Ailing shipper moves to resolve chaos
SEOUL, South Korea — Financially troubled Hanjin Shipping Co. will seek stay orders in dozens of countries this week to help minimize disruptions caused by its slide into bankruptcy proceedings, the Financial Services Commission said Monday.
Hanjin, the country’s largest ocean container shipper, will seek bankruptcy protection in 43 countries, including Canada, Germany and Britain, FSC officials said.
The measure is aimed at “minimizing the cases where Hanjin Shipping’s vessels are being seized in foreign countries,” South Korea’s government said in a statement jointly released by several ministries including the FSC. Hanjin said last week that one ship had been seized by its owner in Singapore.
South Korea will ask each country to expedite the “Stay Order” process, it said.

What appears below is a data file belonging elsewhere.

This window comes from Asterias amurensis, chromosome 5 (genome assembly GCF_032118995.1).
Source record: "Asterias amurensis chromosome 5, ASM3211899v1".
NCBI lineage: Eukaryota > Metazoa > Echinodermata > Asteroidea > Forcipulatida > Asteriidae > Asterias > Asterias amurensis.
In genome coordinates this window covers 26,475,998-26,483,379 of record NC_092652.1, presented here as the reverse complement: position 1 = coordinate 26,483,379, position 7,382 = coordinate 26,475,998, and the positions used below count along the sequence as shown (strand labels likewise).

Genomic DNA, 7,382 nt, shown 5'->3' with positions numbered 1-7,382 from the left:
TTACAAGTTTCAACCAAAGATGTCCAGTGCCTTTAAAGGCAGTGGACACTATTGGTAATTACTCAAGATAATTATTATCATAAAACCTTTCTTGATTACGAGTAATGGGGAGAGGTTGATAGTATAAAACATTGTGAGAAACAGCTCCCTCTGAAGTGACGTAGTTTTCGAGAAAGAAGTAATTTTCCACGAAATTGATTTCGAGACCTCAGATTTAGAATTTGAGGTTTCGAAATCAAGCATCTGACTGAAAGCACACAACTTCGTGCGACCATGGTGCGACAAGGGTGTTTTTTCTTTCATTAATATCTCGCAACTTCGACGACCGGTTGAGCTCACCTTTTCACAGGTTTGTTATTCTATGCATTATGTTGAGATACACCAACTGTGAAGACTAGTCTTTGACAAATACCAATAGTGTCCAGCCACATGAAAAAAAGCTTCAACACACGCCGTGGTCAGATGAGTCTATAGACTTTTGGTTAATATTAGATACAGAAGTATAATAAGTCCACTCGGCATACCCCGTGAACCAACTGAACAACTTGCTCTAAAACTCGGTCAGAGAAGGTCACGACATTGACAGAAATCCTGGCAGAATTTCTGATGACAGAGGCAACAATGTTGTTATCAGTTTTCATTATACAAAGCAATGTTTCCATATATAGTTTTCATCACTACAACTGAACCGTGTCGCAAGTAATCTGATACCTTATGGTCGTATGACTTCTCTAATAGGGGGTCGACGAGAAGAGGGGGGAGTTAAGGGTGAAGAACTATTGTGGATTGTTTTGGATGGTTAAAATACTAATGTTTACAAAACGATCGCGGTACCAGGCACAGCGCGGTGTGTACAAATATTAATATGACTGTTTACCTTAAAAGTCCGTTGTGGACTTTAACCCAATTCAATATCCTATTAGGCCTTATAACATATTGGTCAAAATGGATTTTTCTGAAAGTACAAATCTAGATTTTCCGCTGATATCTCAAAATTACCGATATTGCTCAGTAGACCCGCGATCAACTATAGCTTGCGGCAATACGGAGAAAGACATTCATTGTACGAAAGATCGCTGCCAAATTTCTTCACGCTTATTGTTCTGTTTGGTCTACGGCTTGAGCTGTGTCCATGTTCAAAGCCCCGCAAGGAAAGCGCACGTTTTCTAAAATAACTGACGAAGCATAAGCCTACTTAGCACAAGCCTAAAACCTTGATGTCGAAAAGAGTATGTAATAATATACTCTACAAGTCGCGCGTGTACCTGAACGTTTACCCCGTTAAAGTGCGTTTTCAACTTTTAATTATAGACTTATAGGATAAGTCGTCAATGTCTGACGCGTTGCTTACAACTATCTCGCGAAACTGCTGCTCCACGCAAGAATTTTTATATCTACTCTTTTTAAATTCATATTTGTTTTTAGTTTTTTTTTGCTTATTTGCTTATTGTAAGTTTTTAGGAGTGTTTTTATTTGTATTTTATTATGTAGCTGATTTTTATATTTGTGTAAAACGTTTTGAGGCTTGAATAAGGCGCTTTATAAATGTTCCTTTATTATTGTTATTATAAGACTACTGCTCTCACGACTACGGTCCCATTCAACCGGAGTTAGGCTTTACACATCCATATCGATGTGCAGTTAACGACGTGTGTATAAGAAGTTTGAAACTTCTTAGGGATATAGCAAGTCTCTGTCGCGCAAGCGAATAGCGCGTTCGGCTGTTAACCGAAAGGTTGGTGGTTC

Hanjin sought bankruptcy protection in the U.S. and South Korea last week.
A company spokeswoman, Park Eun-hye, confirmed Hanjin was moving to protect its assets but refused to specify in how many countries, beyond the U.S. and South Korea. She said Hanjin would release an update on the number of ships being held by creditors later Monday.
With its assets frozen, its ships are being refused permission to offload or take on containers at ports worldwide, out of concern tugboat pilots or stevedores wouldn’t be paid. Hanjin said that out of 141 vessels it operates, 68 were not operating normally, were stranded or seized, as of Sunday.
The South Korean giant represents nearly 8 percent of the trans-Pacific trade volume for the U.S. market, and with Hanjin’s container ships marooned offshore, major retailers were scrambling to work out contingency plans to get their merchandise into stores.
Hanjin, the world’s seventh largest ocean shipper, is part of the Seoul-based Hanjin Group, a huge, family-dominated conglomerate, or chaebol, that also includes Korean Air.
Global demand and trade have suffered since the 2008 recession, but shipping lines continued to build more and larger vessels. That weaker trade and overcapacity have sent ocean shipping rates plunging in recent years.